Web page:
Winnipeg Free Press - PRINT EDITION
Network gives entrepreneurs a leg up
LOCAL African-Canadian entrepreneurs have created their own business network in a bid to grow their businesses and encourage other newcomers to follow in their footsteps.
The People of African Heritage Business Network (PAH Business Network) has eight founding members, some of who have been around for a decade or more and others who have been in business for less than a year.
"One of the reasons we started it is our belief that we need to bring together all African-heritage businesspersons and prospective entrepreneurs to brainstorm on how we can best build and widen our business network...," said network chairman Lana Adeleye-Olusae.
Adeleye-Olusae, who owns Surefooting Consulting, Training and Coaching, said it's difficult to get a handle on exactly how many PAH businesses there are in Winnipeg because many are part-time, home-based enterprises rather than full-time, storefront operations. But his best guess is there are at least 30.
The ones who belong to the business network include an accounting firm, a graphic-design studio, a financial and investment advisory company, a beverage manufacturer/marketer and several consultants in the management consulting, import-export and information technology fields.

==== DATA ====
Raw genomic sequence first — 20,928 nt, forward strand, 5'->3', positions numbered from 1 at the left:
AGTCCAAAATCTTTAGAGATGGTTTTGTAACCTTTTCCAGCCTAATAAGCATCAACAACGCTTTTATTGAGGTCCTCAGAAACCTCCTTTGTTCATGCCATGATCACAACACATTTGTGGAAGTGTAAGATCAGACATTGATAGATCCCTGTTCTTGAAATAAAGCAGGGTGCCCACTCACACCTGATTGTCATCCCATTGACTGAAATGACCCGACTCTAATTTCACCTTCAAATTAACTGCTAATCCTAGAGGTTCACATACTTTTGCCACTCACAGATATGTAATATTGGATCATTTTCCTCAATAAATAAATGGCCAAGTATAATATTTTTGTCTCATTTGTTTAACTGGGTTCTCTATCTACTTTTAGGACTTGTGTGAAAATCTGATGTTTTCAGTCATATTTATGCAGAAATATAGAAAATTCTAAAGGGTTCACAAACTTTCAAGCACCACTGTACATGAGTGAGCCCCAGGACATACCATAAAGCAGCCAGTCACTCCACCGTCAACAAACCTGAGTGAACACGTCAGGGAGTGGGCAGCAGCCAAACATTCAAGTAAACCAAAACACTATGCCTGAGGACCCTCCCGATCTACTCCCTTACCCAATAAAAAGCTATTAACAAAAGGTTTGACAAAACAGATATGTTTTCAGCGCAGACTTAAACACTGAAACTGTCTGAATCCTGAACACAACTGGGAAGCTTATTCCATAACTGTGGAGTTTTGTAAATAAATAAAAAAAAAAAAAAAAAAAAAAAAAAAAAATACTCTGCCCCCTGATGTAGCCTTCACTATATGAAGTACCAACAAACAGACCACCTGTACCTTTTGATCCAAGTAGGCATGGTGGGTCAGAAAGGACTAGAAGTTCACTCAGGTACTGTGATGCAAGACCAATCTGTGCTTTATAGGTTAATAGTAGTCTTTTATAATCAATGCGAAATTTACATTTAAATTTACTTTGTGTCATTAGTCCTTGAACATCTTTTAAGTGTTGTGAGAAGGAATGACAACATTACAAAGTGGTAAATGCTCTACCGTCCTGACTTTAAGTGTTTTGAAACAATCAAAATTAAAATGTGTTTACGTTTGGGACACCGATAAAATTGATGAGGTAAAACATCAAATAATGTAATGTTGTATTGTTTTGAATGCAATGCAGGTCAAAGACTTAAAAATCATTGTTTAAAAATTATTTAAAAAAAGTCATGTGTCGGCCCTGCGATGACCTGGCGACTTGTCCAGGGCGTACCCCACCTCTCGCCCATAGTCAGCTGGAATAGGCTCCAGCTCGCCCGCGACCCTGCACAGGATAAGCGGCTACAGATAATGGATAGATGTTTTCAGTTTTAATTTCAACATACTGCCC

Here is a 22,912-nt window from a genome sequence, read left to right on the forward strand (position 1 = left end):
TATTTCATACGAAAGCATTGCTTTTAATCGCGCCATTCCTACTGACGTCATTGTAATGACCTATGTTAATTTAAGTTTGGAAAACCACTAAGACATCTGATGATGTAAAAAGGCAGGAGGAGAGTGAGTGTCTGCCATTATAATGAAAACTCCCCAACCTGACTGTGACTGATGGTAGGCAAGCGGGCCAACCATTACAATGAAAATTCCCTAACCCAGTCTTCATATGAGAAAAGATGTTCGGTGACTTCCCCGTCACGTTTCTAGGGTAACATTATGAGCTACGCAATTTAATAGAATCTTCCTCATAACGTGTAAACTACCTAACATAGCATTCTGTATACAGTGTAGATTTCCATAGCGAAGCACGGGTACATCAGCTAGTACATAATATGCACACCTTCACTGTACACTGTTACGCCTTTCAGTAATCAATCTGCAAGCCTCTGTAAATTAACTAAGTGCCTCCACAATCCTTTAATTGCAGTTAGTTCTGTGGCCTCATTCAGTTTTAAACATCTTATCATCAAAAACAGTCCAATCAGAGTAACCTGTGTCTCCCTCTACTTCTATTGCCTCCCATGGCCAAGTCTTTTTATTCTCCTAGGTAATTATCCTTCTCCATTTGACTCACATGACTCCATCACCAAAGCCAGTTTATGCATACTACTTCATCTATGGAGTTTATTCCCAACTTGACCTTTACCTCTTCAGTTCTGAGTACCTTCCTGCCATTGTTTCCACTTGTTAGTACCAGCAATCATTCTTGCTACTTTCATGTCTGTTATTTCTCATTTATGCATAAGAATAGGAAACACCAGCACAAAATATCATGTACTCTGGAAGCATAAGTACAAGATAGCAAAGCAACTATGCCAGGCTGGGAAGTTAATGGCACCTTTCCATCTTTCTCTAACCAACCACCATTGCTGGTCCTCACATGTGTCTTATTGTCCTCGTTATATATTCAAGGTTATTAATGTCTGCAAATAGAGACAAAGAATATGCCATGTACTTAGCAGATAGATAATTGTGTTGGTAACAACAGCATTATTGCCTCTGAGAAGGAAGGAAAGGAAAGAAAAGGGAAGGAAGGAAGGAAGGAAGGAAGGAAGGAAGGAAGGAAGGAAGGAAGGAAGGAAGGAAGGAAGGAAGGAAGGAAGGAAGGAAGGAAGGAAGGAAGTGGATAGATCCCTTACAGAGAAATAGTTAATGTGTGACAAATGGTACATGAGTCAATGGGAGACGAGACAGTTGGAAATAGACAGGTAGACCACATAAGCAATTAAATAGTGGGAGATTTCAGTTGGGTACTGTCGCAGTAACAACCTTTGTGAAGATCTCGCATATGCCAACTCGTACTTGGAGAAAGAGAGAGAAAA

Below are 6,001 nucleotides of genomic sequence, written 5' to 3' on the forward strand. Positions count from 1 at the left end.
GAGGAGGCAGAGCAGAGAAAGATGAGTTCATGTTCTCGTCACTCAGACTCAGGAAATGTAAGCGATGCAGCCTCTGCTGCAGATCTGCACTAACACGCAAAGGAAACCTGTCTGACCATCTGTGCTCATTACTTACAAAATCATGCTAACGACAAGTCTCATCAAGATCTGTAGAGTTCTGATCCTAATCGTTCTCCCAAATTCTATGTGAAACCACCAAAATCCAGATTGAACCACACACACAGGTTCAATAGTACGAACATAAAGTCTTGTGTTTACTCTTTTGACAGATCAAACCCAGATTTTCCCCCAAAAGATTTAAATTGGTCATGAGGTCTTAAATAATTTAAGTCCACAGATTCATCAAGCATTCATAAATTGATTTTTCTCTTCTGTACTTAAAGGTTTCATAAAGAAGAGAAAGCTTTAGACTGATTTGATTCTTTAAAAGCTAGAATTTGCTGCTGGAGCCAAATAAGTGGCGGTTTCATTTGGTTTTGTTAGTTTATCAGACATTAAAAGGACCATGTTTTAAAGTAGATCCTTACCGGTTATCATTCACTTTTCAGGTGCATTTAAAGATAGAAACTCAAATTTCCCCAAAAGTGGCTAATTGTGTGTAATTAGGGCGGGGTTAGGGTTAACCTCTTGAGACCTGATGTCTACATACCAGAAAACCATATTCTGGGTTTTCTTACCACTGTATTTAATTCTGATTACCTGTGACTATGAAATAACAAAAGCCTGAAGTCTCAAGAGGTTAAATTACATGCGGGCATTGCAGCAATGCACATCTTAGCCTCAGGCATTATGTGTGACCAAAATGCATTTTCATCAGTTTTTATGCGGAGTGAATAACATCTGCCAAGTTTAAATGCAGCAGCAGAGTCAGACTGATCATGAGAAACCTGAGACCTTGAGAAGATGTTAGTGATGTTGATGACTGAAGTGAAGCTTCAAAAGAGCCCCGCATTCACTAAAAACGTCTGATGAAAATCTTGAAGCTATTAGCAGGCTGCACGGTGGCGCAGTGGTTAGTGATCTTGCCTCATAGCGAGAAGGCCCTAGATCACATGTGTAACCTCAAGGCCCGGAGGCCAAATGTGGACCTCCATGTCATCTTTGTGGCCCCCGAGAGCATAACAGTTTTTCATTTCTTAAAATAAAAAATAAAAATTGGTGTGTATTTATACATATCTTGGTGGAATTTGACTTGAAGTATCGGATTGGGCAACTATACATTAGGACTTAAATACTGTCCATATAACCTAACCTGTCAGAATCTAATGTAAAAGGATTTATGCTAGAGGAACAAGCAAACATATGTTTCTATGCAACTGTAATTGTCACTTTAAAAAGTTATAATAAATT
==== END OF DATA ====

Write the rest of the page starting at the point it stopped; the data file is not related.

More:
A second reason for launching the network was to encourage more immigrants to consider entrepreneurism as a career and show them where to go for information and help in launching and growing their business.
"A lot of times they don't necessarily know what the rules are or even know where to start," said Segun Olude, another network founder and owner of Indigo Ink Studios, a local graphic-design shop. "They just have ideas."
Olude said network members can also offer advice and provide services for the fledgling firms.
"I've done business with a couple of the other members already. That's another thing we try to encourage."
A third reason for establishing the network was to help PAH businesses connect with other local businesses through organizations like the Winnipeg Chamber of Commerce, where the network has its own chapter.
"It's not just about African businesses working with African businesses," Olude said. "You can't work in a vacuum."
Winnipeg Chamber of Commerce president and CEO Dave Angus said about half a dozen ethnic business groups belong to the Winnipeg chamber, including groups from the Islamic, Filipino, Latin American, Indo-Chinese and aboriginal communities.
Republished from the Winnipeg Free Press print edition January 18, 2012 B6
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